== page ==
"I chose to research Song Painting because of its deep roots in traditional culture. We can think of Song painting as the 'first Renaissance in China'. Its atmosphere is especially hazy and tranquil, embodying the notion of 'studying natural phenomena to acquire knowledge'. My lively works, inspired by humanity, encompass themes including intimate scenery, flowers, birds, and children at play, explored through the use of woodblock print. The work explores the serenity and peacefulness of the inner spirit, a new realm which is much more attractive than reality. The work aims to bring a sense of tranquillity to the beholder of the prints.
Another influence on my artwork comes from the Japanese artist Yumeji Takehisa. He took stylistic influences from Western realism, whilst thematically drawing on more Eastern influences. The spirit of Song painting, the delicacy and sentimentalism of Ukiyo-e, as well as modern Western realistic expressions are all things that influence my work. For example, my work 'Drunken Boat' was the result of my encounter with the work of Arthur Rimbaud. I portrayed the drunken boat drifting among the screens, with the weaving ripples resembling water, and smoke entwining and connecting the scenes. I created 'Crane Habitat' to embody the concept of 'no heart in the heart of understanding'. In the centre is a peaceful pond guarded by two cranes. The scene exists in the nexus between reality and imagination, leaving the viewer in a twilight between these states. As for 'Moon in the Clear Sky', I depicted a moose walking out of the cave and lying on the grass. The moose turns back its head and looks into the distance where Gandhara is playing music. Who is playing the music in this secluded valley? Who is listening to it? The murals in Dunhuang and Strange Tales from a Chinese Studio linger in the same scene. The image of Gandhara and the flowing tapestry showcase the uniquely smooth effects of woodblock prints and imagination.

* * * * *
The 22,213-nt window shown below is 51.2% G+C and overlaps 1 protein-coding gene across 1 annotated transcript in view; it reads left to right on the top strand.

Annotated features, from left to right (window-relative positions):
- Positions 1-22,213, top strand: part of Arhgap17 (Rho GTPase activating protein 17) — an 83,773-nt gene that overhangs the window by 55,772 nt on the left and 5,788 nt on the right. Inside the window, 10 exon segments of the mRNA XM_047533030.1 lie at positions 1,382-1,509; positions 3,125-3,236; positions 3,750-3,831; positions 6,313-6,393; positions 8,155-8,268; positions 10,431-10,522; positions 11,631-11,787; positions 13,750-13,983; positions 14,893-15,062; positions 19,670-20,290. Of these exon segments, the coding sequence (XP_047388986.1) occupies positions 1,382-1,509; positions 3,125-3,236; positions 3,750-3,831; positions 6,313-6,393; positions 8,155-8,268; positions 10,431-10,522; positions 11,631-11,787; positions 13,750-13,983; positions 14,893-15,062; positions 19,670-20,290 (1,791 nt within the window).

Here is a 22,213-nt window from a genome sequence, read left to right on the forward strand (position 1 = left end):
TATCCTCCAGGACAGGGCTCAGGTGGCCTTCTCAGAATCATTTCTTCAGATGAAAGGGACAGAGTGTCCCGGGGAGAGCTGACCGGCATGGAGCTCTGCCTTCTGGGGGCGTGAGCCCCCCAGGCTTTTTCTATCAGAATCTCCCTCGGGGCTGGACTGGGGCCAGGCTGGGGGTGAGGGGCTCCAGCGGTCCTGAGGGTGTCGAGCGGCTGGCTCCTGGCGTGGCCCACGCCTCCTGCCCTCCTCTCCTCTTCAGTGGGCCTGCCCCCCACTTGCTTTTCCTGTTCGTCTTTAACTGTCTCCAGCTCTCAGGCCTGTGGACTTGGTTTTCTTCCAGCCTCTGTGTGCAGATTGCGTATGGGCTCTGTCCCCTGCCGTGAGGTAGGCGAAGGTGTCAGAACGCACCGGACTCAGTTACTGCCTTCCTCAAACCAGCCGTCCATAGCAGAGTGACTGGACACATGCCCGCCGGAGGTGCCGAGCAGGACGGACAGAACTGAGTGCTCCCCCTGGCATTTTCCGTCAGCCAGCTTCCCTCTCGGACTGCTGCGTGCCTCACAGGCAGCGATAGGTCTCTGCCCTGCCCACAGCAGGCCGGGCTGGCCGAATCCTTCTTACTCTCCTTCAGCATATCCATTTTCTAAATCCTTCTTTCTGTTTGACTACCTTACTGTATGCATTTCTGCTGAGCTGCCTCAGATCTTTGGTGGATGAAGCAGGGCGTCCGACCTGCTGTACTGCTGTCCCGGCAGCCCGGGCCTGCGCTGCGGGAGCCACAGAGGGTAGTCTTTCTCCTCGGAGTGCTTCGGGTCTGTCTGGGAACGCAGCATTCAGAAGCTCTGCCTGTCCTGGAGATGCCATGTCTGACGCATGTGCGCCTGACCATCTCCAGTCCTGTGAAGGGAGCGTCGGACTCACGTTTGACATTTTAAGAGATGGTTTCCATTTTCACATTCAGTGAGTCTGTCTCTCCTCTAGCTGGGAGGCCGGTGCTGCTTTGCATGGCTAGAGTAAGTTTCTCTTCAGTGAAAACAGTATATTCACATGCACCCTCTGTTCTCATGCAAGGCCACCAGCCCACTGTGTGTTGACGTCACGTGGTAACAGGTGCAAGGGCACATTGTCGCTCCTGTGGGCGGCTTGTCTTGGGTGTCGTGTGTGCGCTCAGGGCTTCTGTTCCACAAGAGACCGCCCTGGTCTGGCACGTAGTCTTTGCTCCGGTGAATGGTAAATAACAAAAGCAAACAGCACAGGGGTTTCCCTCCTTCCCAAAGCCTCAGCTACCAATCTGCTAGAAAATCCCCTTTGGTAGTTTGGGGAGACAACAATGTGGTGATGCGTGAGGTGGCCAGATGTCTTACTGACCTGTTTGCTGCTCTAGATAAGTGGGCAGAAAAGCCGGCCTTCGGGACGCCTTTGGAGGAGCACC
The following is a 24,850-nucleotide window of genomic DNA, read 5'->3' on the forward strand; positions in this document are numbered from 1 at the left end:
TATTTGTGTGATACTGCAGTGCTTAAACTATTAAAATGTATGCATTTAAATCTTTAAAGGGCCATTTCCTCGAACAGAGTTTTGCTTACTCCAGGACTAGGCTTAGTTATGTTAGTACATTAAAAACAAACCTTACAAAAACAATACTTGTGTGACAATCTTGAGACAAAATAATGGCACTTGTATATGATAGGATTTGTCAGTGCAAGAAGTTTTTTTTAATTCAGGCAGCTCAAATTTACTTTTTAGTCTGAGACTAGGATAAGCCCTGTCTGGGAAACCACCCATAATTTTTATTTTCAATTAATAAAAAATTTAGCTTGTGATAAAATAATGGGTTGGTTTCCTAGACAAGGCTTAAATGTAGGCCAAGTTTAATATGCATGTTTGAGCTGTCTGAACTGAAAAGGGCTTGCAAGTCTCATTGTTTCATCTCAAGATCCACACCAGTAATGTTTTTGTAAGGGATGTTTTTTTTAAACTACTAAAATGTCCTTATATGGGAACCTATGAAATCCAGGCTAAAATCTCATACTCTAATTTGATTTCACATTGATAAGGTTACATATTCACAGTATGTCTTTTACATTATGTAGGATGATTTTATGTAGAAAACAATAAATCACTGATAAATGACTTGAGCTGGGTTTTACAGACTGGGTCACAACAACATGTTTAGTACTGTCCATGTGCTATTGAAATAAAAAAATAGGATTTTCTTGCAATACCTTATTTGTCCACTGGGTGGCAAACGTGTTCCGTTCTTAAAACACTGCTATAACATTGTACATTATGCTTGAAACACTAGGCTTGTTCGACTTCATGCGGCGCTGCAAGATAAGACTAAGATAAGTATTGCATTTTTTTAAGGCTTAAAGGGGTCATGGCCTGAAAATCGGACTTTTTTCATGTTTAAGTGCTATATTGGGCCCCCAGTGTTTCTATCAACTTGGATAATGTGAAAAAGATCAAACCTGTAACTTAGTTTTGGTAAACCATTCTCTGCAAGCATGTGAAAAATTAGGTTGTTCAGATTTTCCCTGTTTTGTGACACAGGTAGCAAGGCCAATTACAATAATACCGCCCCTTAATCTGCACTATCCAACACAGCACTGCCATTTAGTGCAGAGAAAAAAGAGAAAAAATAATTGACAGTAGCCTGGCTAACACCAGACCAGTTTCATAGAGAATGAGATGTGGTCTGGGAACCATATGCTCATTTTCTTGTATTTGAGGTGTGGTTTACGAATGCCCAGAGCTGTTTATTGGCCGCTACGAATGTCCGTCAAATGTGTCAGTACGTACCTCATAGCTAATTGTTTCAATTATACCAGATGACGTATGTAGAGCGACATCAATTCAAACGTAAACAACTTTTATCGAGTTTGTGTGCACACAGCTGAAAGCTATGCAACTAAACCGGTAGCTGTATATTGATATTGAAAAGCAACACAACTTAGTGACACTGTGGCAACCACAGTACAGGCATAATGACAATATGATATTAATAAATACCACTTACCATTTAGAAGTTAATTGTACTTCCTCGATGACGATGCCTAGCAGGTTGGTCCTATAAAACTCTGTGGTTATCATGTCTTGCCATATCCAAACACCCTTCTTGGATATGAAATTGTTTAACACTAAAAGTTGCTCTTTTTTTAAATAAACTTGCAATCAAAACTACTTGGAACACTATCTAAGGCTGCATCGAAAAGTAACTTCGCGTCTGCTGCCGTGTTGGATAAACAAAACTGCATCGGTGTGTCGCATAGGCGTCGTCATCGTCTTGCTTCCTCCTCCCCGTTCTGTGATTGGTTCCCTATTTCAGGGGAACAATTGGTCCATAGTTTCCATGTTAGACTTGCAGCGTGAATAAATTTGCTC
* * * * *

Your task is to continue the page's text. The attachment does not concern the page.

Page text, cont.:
'Screen' is a woodblock I accidentally crushed whilst creating my work. I exploited the trait of this material to recreate the composition, while feeling pitiful for my lost. I wish to devote myself to the recreation and expression of the traditional cultural symbols, including the elements of mountain, water, tree, stone, and so on. The use of screens manages the space of the composition, whilst each screen is occupying its own comfortable and free space independently. Screens have been associated with the literati and the idea of living in seclusion since the Eastern Han Dynasty. 'Cleanse heart and find rule', the saying of Zong Bing (375-444 CE) relates to this concept.
Creating the atmosphere of ink washes in hard woodblocks is my unique way of expression. I keep away from this mortal life in order to be completely free and at ease while not losing any fun, pleasure, anger, sorrow or joy. All I want is to combine ancient time and modern time, and to connect the East and the West."